To rebuild, Filipinos must ‘reconstruct their hearts’
FUKUOKA—Before they can rebuild their lives, they have to “reconstruct their hearts.”
Yoshinobu Fukasawa, United Nations Human Settlements Programme (UN Habitat) regional director for Asia and the Pacific, told the Inquirer that the more than 13 million Filipinos affected by Supertyphoon “Yolanda” (international name: “Haiyan”) should stop blaming the government for the slow response to the disaster in order to fast-track the rebuilding of the devastated areas.
“I want to stress that the people need to reconstruct their hearts, too. At the end of the day, it’s not the government but the people themselves who need the reconstruction,” Fukasawa said.
“Unless the people recover by themselves, who needs the reconstruction? The government only assists the people to let them regain the power and move on. That is very important,” he said.
Fukasawa said the Philippine government’s handling of the situation after the disaster was “not bad” at all given the magnitude of the calamity vis-a-vis the government’s limited resources.
He said that while rich economies could somehow mitigate the impact of disasters like Yolanda, it is, however, difficult for weaker economies, as it would be too costly and not good to the economy.
Fukasawa said reconstruction should always begin on the first day of the disaster, not after it, or during relief operations, although reconstruction and relief operations could be done simultaneously.
He said the Philippines was receiving substantial support from the international community and had implemented an organized way of receiving assistance from donors.
“Before, the international agencies just fly in without informing the government but this kind of thing does not happen anymore.”
The Habitat principle
Fukasawa, who was himself was engaged in the post-disaster reconstruction of Kobe for several years, admitted that rebuilding takes time.
Superficially, infrastructure reconstruction can be done in a short period of time with adequate funding, he said.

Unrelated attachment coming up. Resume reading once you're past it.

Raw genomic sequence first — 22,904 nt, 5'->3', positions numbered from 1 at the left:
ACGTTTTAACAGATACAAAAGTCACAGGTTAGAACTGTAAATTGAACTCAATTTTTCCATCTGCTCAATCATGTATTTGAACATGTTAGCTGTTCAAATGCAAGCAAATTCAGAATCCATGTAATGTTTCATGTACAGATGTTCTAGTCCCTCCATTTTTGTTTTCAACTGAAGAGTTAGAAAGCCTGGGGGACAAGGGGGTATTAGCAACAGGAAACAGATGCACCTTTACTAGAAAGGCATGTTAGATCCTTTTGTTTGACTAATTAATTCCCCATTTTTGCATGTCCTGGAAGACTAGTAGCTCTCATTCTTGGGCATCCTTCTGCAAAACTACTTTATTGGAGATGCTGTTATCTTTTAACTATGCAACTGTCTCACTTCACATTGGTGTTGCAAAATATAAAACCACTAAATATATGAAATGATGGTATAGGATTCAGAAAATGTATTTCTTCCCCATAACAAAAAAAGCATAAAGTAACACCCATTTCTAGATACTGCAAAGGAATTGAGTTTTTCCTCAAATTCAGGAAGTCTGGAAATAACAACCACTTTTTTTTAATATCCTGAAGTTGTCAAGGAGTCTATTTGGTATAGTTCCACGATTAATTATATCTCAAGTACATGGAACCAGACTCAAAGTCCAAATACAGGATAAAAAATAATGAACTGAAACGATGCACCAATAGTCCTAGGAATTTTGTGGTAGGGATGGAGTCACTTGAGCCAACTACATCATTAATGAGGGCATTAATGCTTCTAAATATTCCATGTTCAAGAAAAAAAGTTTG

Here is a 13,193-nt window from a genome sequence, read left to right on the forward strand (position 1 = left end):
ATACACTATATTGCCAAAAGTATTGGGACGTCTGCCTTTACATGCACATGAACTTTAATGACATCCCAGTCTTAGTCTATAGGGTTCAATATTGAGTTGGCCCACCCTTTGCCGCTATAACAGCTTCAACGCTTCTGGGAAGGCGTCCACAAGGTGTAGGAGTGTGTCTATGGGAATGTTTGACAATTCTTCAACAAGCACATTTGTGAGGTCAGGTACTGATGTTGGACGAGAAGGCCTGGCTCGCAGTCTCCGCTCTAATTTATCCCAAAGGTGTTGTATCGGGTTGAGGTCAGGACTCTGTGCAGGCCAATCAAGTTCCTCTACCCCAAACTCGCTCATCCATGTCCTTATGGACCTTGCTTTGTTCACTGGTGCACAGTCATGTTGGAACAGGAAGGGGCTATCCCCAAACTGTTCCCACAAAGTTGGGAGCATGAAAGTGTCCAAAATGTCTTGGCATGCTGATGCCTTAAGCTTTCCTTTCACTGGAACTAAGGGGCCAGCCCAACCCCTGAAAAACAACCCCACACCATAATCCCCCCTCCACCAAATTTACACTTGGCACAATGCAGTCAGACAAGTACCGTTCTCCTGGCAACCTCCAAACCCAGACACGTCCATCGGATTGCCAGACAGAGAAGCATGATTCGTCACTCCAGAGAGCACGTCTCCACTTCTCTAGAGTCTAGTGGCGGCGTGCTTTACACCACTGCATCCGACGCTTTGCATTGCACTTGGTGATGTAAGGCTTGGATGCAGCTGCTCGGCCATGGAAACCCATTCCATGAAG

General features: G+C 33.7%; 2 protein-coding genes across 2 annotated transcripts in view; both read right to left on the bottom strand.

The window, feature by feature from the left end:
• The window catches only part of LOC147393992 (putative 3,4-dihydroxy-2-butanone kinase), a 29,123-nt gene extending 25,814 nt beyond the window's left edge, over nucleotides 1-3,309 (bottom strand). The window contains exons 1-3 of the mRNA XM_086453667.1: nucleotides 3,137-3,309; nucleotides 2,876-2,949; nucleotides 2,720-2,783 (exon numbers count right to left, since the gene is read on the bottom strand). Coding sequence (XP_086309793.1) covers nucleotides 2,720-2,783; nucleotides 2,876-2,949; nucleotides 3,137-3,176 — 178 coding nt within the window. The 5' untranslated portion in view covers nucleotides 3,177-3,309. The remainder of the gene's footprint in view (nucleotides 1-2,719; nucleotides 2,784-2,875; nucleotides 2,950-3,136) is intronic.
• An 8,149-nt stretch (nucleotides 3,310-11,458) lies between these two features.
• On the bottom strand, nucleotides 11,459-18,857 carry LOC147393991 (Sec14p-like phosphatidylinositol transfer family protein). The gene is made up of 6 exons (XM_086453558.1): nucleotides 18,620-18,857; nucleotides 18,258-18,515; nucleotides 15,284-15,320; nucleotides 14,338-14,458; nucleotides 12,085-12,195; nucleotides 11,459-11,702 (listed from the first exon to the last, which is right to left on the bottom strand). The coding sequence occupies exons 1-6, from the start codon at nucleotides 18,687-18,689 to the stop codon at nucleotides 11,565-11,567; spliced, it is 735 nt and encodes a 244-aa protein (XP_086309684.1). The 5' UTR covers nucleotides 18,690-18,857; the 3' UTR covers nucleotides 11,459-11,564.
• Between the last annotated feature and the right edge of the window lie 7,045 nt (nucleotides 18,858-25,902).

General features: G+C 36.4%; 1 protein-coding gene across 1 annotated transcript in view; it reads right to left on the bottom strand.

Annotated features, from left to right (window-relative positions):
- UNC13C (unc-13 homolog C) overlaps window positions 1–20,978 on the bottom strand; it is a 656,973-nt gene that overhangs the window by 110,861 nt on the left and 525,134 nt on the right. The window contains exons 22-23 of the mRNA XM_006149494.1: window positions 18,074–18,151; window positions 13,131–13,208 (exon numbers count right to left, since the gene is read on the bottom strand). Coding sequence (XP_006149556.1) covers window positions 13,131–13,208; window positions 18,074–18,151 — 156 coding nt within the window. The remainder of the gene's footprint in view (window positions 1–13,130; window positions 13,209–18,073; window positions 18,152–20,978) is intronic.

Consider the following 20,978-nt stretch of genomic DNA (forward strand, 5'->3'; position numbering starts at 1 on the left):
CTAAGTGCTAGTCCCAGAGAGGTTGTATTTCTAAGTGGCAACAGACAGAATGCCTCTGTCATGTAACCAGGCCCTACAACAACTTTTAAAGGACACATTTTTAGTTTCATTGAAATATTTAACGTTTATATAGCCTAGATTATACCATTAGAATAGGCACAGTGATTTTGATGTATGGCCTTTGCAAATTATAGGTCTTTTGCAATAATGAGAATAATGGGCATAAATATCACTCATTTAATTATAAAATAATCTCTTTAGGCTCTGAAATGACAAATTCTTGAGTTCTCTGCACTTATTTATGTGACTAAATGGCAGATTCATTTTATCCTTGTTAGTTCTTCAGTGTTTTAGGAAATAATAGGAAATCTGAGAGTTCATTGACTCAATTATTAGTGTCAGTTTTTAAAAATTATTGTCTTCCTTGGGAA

But the victims will have to stay for years in a temporary shelter before they can manage to find a permanent resettlement place, which also takes time, he added.
He said assistance should be delivered in such a way that it would help people to move on rather than just letting them survive for the moment. That, he said, was the Habitat principle.
Fukasawa led the UN Habitat group, who arrived in Manila recently to assess the mode and extent of assistance the UN organization would provide in terms of adequate shelter as well as technical expertise for reconstruction efforts in the devastated provinces.
The UN official was in Kyushu this week as guest for the UN Habitat’s 8th Asian City Journalists Conference, where the Inquirer served as panelist along with 13 other Asian journalists, who joined the discussions on issues ranging from urban mobility and bridging Asia and Kyushu.
The UN Habitat has been actively engaged in recovery and reconstruction efforts following major disasters in the region, such as the tsunami in the Indian Ocean, Indonesia, Maldives and Sri Lanka; the earthquake and floods in Pakistan, and Cyclones “Nargis” and “Giri” in Burma (Myanmar). It has advocated a seamless transition from the emergency to the recovery phase at the center of their recovery processor or what it calls the people’s process.
In this process, the people are empowered to organize, make decisions, support each other and be responsible for the process of rebuilding their own homes and lives.
Sachiyo Hoshino, assistant to the UN Habitat director, said the UN Habitat provided cash and supply assistance directly to the people affected by the typhoon by organizing them into groups that would help each other in the construction of their permanent dwellings.
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